Ever played a board game such as monopoly? The pacing of the game is centred around the dice 🎲, a hardware random number generator. Based on how you release the dice, and non-deterministic1 environmental factors, the dice produces a random number – how far you can travel on the board!
1A deterministic system is a system where no random factor determines the output of the system.
Similarly, much of the devices we interact with today continuously transmit and generate information. This information is often represented as smaller binary numbers, which are then converted into 1s and 0s. Hence, when the patterns of 1s and 0s (which carry information) can no longer be simplified, we say that this string of information is random.
This is known as the entropy of a system, and gave rise to one of the most fundamental theories in Physics — Information Theory.
How do we generate random numbers?
We can generate random numbers through both physical and computational methods.
Physical methods such as measuring rates of radioactive decay, clock drift, or thermal noises are prone to biases in the design of the setups. This makes them more difficult to maintain, especially miniaturised for use in small portable devices.
However, in recent times, prototypes have been small enough that they can be connected via USB protocol to the computer.
These can be bought off the shelf for use for cryptographic purposes, such as generating one-time keys.
This device makes use of the Galois field theory, where random numbers are generated from a finite series of numbers during error checking.
⚠️ Error checking arose due to the need to ensure that errors due to transfers over noisy/unreliable mediums can be detected, or even corrected. In this case, the random number generator (RNG) works by detecting errors that occur when random signals are produced where (very little to no current flows) through a reverse-biased transistor.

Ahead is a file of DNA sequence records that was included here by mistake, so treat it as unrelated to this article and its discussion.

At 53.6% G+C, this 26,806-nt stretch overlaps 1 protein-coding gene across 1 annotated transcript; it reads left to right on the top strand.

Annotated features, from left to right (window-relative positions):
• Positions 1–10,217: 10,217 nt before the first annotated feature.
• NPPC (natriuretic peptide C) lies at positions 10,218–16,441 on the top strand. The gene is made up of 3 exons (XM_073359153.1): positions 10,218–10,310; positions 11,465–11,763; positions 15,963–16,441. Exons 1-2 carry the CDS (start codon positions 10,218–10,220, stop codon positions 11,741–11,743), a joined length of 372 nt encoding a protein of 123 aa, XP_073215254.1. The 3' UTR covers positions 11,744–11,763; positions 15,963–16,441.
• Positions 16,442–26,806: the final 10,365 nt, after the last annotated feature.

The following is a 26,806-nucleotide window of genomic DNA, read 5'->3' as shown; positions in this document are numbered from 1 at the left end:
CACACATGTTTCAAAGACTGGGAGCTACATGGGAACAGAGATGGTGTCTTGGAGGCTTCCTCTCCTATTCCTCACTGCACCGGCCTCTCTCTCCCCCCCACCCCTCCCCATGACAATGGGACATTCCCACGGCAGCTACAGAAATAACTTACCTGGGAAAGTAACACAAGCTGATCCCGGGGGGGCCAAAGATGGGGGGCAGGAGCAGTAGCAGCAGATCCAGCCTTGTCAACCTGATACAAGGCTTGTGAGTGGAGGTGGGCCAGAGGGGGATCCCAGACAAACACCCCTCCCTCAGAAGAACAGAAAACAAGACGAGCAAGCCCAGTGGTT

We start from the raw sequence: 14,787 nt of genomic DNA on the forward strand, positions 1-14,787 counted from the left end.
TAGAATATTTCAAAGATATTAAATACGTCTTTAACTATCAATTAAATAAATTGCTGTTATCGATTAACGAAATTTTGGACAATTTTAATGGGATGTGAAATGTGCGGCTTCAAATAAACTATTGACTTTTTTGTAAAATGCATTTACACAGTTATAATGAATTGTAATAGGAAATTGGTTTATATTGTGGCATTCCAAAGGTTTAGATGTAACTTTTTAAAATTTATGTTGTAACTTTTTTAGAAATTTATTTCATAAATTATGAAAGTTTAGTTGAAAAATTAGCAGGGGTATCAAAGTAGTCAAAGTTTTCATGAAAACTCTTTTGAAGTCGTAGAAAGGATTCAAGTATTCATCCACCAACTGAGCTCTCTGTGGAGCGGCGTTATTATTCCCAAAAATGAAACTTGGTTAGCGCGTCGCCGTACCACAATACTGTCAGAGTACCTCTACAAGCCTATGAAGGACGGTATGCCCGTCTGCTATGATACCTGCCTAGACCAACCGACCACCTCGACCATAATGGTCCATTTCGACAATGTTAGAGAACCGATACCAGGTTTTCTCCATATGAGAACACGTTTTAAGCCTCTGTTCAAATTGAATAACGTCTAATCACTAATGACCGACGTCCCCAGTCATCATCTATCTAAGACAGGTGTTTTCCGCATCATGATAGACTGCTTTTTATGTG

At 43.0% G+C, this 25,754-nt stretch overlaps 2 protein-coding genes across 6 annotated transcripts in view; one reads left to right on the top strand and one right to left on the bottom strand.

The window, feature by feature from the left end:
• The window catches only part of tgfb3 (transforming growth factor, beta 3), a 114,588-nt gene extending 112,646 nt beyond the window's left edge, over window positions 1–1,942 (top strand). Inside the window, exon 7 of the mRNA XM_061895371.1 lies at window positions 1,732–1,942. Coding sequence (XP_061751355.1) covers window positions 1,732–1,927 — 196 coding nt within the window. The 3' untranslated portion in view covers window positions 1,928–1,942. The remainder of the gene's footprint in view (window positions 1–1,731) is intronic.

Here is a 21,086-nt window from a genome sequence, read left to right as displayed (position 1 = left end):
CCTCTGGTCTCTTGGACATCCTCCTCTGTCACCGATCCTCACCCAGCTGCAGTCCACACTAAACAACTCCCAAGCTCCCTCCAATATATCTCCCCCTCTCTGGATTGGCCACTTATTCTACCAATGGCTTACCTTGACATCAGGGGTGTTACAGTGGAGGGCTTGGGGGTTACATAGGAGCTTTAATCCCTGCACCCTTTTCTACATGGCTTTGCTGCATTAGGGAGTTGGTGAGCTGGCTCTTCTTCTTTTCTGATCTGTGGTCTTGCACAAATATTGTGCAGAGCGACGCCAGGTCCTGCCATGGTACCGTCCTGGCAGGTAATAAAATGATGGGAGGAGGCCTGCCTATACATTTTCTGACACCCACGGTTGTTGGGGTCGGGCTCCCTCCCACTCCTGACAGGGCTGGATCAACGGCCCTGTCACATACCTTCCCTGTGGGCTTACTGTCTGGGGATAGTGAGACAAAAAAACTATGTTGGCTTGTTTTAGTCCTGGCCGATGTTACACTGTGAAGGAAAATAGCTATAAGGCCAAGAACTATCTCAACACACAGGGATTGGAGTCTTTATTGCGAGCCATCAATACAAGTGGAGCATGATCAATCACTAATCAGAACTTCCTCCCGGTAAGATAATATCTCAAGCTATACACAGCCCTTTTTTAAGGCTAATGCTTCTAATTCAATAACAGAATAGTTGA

On the other hand, computational methods are designed to overcome the limitations of physical ones, such as being much faster, requiring less physical and virtual memory space, to suit various use cases.
It is important to take note that most of the computational methods we use to generate random numbers are actually pseudo-random number generators. This means two things:
- they can be predicted (eg. guessing the random next number given the initial starting seed)
- given enough time, we will be able to see the sequence of “random” numbers repeat themselves
While this may sound like a bad thing, there are actually benefits to these properties. For one, imagine a satellite approximately 42000km above Earth’s equator.
Using the same seed, we can essentially ensure that the systems on Earth and the satellite stay synchronised.
However, real uses of random numbers in applications such as simulations of data (eg. different landscapes for games eg. Minecraft) or cryptographic purposes research on appropriate seeds for a particular algorithm that ensure that we will not reach the end of the “sequence” of random numbers for that particular use case.
Computational Psuedorandom Number Generators can be broadly categorised into uniform and non-uniform generators. We will be exploring the different types of RNGs, and how they are used for sampling data in the chapters ahead!